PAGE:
One Spokane restaurant owner took to heart the city’s iconic 50-foot-tall butterflies from the 1974 world’s fair.
Juli Norris is the owner of Kasa Restaurant and Taphouse and a soon-to-open French-inspired bistro Lorèn, both located in the Papillion Building at 908 N. Howard St. Norris said she loves the name because “Papillion” means “butterfly” in French.
That’s not all, though.
Almost everything in Norris’ restaurants is inspired by the towering butterflies that served as a meeting point and entry into Expo ’74, held in Spokane at the time – the smallest city to host the world’s fair. Within the foyer of Norris’ restaurants, butterflies can be seen decorating the area as an homage to the old sculptures, she said. Lorèn’s sparkling wine even has a butterfly as its logo.
“We definitely took that to heart,” Norris said.
Throughout the years, Spokane’s Riverfront Park lost all but one of its historic markers near Riverfront Park’s north entrance, right next to Norris’ restaurants – until a catastrophic 2021 windstorm took down that one, too. When walking out of the Papillion building, Spokane residents can see the remnants of what the butterfly used to be.
Now, Spokane has started the work to finally bring it back.
The city of Spokane Parks and Recreation said in a news release that construction will officially begin on the restoration of the butterfly on Monday, but crews were out this week surveying the post where the butterfly once flew. The construction is expected to last up to two weeks.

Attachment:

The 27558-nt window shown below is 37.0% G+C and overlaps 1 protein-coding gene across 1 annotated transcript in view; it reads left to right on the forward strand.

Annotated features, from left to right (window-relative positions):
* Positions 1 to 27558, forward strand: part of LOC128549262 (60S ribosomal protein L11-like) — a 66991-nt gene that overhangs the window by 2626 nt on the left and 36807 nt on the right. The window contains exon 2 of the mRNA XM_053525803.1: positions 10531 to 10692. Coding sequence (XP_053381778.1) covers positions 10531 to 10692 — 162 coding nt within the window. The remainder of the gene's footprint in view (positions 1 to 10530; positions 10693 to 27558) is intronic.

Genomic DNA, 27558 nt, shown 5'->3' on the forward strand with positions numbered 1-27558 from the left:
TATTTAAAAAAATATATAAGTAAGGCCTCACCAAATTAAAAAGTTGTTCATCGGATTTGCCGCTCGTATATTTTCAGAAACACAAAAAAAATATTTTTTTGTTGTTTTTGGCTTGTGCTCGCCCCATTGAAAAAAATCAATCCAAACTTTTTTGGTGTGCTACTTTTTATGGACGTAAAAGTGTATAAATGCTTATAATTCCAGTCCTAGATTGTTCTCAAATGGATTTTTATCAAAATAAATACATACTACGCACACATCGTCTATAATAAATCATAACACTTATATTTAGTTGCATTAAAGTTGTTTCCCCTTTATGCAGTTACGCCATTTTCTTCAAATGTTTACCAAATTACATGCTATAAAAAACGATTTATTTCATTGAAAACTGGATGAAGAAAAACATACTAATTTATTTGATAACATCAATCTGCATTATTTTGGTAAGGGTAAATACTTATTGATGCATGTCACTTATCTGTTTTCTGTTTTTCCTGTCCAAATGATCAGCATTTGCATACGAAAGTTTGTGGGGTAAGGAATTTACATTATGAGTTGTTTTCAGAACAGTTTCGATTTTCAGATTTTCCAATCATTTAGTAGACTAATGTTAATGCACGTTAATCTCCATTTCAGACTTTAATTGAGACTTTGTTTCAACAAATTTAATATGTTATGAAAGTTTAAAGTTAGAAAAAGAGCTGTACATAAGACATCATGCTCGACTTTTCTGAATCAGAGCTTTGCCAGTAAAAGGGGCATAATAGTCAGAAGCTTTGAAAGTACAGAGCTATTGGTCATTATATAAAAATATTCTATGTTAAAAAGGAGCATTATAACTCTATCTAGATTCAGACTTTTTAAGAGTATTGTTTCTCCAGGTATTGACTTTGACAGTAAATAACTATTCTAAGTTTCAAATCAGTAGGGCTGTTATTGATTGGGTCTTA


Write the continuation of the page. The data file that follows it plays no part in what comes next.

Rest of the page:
Norris said she and her employees are “all about that thing flying again.”
“We’ve never been able to see it fly, but we have the pole …. We cannot wait. There’s been talk about it for so, so long, almost a year. Now that it’s here, we can’t wait,” she said.
Just to make sure the sculpture doesn’t fail again, those with Coffman Engineers and Guildworks have planned for the new butterfly to have additional wing support, a bar that can withstand twisting and turning, and a lanyard so the butterfly won’t fall to the ground. They’ve also planned a slight reduction in size, the city said.
Federal emergency funding from the windstorm allowed for the project, as well as Riverfront Park bond funds and the Spokane Parks Foundation, the city said. The estimated cost is expected to be $256,000.
The butterfly will arrive just in time for the 50th anniversary of the world’s fair next year – to its rightful place off Howard Street.